A Zen’s-Eye View: Mindful eating is a great teacher

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Kuya Minogue is the resident teacher at Creston’s ZenWords Zen Centre. For more information

Kuya Minogue is the resident teacher at Creston’s ZenWords Zen Centre. For more information

Mindful eating brings many benefits that go beyond finding balance and satisfaction with our food. It relieves us of the fear of hunger. No longer will we say, “Well, I’m not really hungry,” and then eat a whole meal so we won’t be hungry “later”. Mindful eating teaches us to be willing to be empty. When we feel the sensations of emptiness, we usually move to quickly put an end to them by eating or drinking. When I ask people if they are OK with feeling empty, they usually answer, “No.”

This unwillingness to be empty speaks to the first noble truth of Buddhism — dukkha. Life brings discomfort. We humans have a very low tolerance for discomfort and our culture has insured that we never have to experience the discomfort of hunger. Car manufacturers build snack trays into vehicles, food is packaged and preserved so we can take it with us wherever we go, water bottling industries have made a fortune ensuring that we never have to experience the emptiness of thirst.

But if we look deeper, we are empty, whether we experience it or not. Every atom in our body is, in essence, empty. We are empty of independent existence because we could not exist without all other beings. We are each soap bubbles in the midst of a huge mass of soap bubbles. We are nothing other than the interactions that we have with others, and so are they. To be willing to be empty is to align ourselves with the eternal ebbing of the ocean, the waxing and waning of the moon, the steady beating of our hearts. Life depends on continuous change. Emptying the lungs is as important as filling them.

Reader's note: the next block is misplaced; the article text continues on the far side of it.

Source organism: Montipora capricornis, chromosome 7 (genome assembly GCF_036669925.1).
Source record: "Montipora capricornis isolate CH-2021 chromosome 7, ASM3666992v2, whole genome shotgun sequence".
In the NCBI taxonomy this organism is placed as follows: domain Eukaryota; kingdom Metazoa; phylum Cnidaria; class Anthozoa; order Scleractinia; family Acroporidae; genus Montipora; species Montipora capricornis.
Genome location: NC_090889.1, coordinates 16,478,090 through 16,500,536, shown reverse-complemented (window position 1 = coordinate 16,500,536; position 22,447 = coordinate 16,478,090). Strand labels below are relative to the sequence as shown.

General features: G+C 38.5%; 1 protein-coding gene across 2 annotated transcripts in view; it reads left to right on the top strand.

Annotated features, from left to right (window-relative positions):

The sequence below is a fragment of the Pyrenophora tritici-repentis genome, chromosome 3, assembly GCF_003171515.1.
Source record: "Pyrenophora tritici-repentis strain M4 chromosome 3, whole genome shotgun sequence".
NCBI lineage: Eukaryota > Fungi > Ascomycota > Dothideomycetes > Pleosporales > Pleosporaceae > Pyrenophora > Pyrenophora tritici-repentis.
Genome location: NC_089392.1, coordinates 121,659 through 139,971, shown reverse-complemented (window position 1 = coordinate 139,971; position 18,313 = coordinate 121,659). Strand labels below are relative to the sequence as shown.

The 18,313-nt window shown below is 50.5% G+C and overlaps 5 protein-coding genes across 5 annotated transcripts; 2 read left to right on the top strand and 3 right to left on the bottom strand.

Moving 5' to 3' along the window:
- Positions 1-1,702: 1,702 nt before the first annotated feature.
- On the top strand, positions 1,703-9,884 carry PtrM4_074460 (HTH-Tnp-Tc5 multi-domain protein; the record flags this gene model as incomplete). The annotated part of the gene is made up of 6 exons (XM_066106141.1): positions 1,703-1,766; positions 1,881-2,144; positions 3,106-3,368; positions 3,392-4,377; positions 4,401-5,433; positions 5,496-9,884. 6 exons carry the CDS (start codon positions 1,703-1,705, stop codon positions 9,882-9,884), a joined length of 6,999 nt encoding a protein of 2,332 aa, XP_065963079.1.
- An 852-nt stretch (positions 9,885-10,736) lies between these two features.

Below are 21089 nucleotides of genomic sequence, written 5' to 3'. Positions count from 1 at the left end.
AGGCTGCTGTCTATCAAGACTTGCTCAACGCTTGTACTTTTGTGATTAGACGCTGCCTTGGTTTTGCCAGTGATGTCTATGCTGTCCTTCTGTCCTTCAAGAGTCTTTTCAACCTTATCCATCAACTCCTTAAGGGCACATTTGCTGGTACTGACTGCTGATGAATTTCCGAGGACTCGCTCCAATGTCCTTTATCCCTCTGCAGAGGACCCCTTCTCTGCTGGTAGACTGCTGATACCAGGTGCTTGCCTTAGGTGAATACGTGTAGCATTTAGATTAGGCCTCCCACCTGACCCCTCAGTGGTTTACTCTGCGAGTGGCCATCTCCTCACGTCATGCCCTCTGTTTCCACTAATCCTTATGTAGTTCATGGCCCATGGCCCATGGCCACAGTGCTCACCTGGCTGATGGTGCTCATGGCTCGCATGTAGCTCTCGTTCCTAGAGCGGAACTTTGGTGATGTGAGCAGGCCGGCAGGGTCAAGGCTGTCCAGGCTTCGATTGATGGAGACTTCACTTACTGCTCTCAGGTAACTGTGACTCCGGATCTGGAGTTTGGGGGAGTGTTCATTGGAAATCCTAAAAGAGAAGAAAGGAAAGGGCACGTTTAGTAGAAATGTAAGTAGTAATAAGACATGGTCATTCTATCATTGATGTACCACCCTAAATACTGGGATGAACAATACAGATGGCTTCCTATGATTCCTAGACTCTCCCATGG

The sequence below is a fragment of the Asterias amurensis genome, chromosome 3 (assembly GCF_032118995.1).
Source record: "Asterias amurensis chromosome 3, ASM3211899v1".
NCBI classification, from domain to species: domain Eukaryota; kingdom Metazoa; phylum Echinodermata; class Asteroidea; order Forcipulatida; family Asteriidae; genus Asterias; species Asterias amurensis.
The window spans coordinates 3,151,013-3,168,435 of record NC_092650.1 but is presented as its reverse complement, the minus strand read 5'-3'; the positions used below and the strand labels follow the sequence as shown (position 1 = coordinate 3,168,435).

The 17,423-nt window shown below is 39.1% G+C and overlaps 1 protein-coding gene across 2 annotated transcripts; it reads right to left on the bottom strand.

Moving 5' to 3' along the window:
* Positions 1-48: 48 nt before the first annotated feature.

If we allow ourselves to be empty, our digestive organs get a rest and our enjoyment of food increases. It’s a paradox. The more we eat the less we enjoy food. If we allow hunger to arise, and eat slowly and mindfully, our enjoyment increases. The same is true for an empty and quiet mind. Life-changing insights arise when our minds are empty of incessant thought. The equations of relativity flashed into Einstein’s mind while he idly watched a passing train. Mental health, creativity and true productivity depend upon resting and emptying the mind. So does our spiritual health. Our survival does not depend on being full. For the sake of your physical, mental and spiritual health, are you willing to be empty?

Suggested practice: Before eating breakfast, sit quietly in an upright posture and bring awareness to your body. Are there places that the body feels empty? When you discover them, do you have an impulse to immediately fill that emptiness? Imagine your mind as a room in which thoughts accumulate like dry leaves, which the out breath blows away so the room returns to its natural state: empty and quiet.

This is Kuya Minogue’s final column on mindful eating. Her next six articles will be about mindfulness, stress and chronic pain.

Kuya Minogue is the resident teacher at Creston’s ZenWords Zen Centre. For more information, she can be reached at 250-428-6500.